Best healthcare in the world

In a sign of our continued national greatness, the SEAL who shot bin Laden lost his health insurance. He’s now paying about $6,000 a year for a private plan to cover his family, and that leaves out care that he needs for problems that he developed while, you know, shooting the worst guy on Earth. Read more at Ezra’s.

He’d better not look for public work in the Navy’s home state of Virginia. Good ol’ Governor Bob McDonnell (guess) just cut back state employees’ hours to keep them away from workplace coverage under Obamacare.

80 replies
  1. 1
    Raven says:

    Read the comment on that article.

  2. 2
    aimai says:

    Makes even more sense of the fact that the SEALs seem to need to profit off their service, int he form of book deals and consulting gigs and mercenary gigs–if they are guaranteed even health care coverage after their service. Chauncey deVega’s blog post about the SEAL who was shot at the firing range faults Kyle (by implication) for selling death porn in the form of his memoir but you can’t blame these guys for trying to make a buck after leaving the service given the execrable job conditions and health care insurance issues that they and their families face afterwards.

  3. 3
    Tim F. says:

    @Raven: If you mean the second article, I think we would have to ban that guy if he posted it here. No incitement to murder please.

  4. 4
    Raven says:

    @Tim F.: Yea, I didn’t see that 1st link.

  5. 5
    Cassidy says:

    @Raven: Saw that. Someone deserves a right ass kicking.

    ETA: I’m referring to the first comment at the WP.

  6. 6
    jonas says:

    I don’t know the ins and outs of the system, but how the hell does this guy not qualify for VA coverage? I don’t know that many combat vets, but all the ones I do know go to the VA and get pretty good care.

  7. 7
    dr. bloor says:

    First reaction: Wow, that blows in an all-too-unsurprising manner.

    Second reaction: Wow, where’s he scoring family coverage for “only” 6k/year?

  8. 8
    Cassidy says:

    The comments at the WP are interesting. They love them some troops.

  9. 9
    daveNYC says:

    A whole lot of selfish assholes commenting over there, that’s for sure.

  10. 10
    Cassidy says:

    @jonas: VA care is interesting. It’s really good care, but it’s only for service connected disabilities. If you retire, you continue to get Tricare coverage until you hit 65 and then you stop getting seen at the military hospitals and go to the VA.

    There are a couple of things to consider. This guy got out after 16 years so is mid 30’s, was in DEVGRU so is in excellent physical shape/ health. He probably has some service related injuries, but nothing crazy. Essentially, he probably has nothing to be seen for right now and with the drain in funds, the VA hasn’t been giving the best disability ratings lately.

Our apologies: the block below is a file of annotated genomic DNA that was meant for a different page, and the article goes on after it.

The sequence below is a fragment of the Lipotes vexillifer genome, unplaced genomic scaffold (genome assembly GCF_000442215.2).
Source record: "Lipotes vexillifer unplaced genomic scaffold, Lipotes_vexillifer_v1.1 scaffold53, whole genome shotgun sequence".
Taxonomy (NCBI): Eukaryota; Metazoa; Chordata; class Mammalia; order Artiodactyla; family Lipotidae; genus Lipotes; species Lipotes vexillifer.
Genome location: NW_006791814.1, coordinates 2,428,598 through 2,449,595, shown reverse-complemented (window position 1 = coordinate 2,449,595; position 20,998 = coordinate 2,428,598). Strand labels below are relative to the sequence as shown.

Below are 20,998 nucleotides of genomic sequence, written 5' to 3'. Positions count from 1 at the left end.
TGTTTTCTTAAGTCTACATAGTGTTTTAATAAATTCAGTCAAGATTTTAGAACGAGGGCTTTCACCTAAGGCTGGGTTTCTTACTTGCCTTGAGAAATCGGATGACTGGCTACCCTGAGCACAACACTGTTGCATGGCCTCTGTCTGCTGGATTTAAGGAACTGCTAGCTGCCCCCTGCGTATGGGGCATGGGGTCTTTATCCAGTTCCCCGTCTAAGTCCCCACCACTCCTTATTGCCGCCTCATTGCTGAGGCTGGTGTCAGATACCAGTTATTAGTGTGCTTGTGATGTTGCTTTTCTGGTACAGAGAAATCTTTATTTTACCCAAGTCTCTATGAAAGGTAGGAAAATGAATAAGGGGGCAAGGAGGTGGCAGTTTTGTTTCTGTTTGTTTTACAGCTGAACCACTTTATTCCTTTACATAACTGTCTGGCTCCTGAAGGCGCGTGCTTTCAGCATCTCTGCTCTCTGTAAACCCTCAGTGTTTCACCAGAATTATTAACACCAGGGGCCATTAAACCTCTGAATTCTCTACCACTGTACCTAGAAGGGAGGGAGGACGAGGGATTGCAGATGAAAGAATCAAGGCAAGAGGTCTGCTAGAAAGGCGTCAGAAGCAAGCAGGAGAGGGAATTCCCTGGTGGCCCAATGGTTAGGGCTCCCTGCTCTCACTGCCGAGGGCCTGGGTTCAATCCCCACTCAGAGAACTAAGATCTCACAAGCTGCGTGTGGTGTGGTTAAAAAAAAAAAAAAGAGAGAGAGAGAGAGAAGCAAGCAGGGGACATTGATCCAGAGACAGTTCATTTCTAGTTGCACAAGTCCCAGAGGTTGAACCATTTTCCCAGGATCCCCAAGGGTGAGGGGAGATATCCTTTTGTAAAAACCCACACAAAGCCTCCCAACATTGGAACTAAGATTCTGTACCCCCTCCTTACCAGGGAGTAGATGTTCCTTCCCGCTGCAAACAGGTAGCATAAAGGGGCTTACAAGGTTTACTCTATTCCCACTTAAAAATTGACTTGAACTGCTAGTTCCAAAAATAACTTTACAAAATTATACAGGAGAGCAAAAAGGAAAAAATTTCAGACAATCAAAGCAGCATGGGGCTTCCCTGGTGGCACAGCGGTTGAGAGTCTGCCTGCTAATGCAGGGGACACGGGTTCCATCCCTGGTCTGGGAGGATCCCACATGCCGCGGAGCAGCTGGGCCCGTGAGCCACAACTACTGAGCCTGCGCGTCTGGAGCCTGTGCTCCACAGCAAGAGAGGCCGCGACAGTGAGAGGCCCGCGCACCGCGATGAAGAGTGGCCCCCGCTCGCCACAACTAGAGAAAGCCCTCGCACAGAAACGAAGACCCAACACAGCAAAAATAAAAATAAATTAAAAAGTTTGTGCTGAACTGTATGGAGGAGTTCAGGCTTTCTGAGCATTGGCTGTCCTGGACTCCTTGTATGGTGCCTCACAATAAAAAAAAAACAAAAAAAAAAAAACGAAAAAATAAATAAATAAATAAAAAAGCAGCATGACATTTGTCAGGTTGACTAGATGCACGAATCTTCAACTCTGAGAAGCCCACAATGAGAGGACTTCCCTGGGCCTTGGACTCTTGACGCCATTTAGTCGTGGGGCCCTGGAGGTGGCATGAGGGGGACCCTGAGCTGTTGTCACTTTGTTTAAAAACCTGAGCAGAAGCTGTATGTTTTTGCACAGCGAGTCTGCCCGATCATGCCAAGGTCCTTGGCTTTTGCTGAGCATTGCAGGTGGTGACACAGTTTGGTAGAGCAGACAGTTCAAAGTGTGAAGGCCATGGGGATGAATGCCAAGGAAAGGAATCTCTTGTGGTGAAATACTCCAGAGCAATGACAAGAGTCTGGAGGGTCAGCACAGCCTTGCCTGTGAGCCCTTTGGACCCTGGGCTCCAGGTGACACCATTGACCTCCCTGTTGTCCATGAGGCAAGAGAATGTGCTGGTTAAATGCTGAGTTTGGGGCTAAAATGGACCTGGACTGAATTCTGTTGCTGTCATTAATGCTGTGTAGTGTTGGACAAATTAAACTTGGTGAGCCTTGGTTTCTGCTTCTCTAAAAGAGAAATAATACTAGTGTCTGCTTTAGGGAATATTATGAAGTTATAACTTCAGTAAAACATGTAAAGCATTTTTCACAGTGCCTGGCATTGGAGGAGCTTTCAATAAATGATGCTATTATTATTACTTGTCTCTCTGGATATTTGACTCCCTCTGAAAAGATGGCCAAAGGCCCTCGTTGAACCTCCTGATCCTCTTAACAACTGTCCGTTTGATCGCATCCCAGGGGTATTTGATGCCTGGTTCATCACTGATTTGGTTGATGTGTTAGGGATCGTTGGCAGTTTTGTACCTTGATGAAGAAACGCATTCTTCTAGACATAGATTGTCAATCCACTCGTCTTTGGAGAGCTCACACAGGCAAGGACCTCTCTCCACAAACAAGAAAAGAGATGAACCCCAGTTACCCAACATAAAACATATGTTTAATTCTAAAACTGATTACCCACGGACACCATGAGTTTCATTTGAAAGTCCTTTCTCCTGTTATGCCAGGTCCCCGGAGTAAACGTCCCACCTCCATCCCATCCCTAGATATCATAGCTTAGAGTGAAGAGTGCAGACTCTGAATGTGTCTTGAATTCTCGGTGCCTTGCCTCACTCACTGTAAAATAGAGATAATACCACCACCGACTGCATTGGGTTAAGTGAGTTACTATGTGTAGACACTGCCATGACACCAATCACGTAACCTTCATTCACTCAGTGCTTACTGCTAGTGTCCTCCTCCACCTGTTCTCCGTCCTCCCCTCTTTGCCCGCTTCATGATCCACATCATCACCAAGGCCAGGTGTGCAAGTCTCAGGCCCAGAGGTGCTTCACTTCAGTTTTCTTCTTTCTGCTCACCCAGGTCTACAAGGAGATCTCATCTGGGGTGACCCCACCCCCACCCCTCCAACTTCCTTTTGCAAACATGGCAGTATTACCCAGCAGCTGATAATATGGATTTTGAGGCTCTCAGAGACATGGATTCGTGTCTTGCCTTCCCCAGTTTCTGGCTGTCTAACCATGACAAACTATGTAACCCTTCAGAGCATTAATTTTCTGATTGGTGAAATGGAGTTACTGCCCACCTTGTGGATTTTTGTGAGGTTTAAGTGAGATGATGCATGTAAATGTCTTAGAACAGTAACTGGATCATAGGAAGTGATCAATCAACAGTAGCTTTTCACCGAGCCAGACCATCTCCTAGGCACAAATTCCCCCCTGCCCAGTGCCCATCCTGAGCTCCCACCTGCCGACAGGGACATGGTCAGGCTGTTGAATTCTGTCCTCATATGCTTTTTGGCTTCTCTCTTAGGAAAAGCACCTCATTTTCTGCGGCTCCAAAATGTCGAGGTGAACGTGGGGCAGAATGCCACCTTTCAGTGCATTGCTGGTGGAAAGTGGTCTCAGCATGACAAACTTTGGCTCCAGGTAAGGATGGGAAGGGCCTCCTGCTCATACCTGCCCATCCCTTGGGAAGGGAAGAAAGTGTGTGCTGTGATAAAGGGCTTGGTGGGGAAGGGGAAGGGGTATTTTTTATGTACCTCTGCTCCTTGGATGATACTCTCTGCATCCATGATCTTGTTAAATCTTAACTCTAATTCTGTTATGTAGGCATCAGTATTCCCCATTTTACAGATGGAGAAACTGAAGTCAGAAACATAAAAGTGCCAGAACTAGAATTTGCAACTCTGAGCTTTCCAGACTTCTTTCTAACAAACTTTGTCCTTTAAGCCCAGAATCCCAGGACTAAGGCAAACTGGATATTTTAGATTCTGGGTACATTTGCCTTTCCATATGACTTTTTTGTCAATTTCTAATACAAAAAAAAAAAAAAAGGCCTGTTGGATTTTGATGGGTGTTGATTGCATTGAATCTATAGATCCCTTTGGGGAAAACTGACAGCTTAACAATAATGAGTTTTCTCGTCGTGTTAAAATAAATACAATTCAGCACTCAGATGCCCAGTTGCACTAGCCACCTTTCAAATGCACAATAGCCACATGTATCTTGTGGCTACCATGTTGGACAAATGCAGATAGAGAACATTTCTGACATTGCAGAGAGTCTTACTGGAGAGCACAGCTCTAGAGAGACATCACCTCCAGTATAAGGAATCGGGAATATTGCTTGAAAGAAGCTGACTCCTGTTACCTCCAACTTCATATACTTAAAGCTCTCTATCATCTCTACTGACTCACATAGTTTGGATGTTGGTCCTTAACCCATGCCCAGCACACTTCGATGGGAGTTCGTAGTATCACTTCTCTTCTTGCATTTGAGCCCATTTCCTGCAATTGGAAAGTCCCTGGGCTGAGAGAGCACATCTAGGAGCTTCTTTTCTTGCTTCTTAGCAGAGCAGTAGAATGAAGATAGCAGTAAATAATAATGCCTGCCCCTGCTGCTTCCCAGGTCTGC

11. 11
    RSA says:

    @Cassidy:

    The comments at the WP are interesting. They love them some troops.

    Whole lotta douchebaggery there. Even from commenters who claim to be retired military.

  12. 12
    Violet says:

    Sure seems like there should be a sliding scale of coverage–like after 10 years you get X level and each additional year you get more. Plus, if you were on combat duty or were a SEAL and assigned to more dangerous missions, you earn extra “years” so you can leave earlier and still get benefits. Or something like that. The 20 years = everything and less than 20 years = nothing really sucks.

  13. 13
    Cassidy says:

    @Violet: The problem with that is their is no incentive to stay in, which is the hook of a 20 year retirement. It’s a good deal: 50% of the average of your last three years base pay, full access to military bases and services, and Tricare Prime for the rest of your life.

    The other thing to consider is how much money is spent training a service member to be the elite of the elite. That’s a huge investment on the part of the gov’t. Now, don’t get me wrong, here, I’m fully understanding of how the guy feels and compassionate. I’m just trying to show the other side of it.

    This guy does have options, though, as far as a career goes.

  14. 14
    Gin & Tonic says:

    I’m not sure I understand the outrage. The guy worked hard at a dangerous assignment, yes. But voluntarily. Now he’s well under 40 and leaves his job before being vested in his benefits (sorry if I don’t understand military retirement completely.) How is he any different from any other people who have good health care or pension benefits and quit their job in a manner or on a schedule which is disadvantageous? If he was the guy who was covering the guy who shot OBL, would this story be making Esquire?

  15. 15
    Grincheuse says:

    He probably qualifies for the VA, but his family is uninsured.

  16. 16
    Paul in KY says:

    Well, he should have done 3.5 more years (I assume a great & mighty SEAL could stay in for that long) & it would have been taken care of for life.

    He’s no different from anyone else (like me, for instance) who left the service without retiring. If he was a DAV, he would get priority medical care (although not family members).

  17. 17
    Cassidy says:

    @Gin & Tonic: Well, unfortunately, a lot of vets feel entitled to free shit just for being a vet. I feel for retirees because they got hosed repeatedly. Their benefits are constantly being readjusted and (I could be wrong) but I think Active Duty retirees have to pay for their “lifetime” healthcare now, albeit it’s cheap, but still.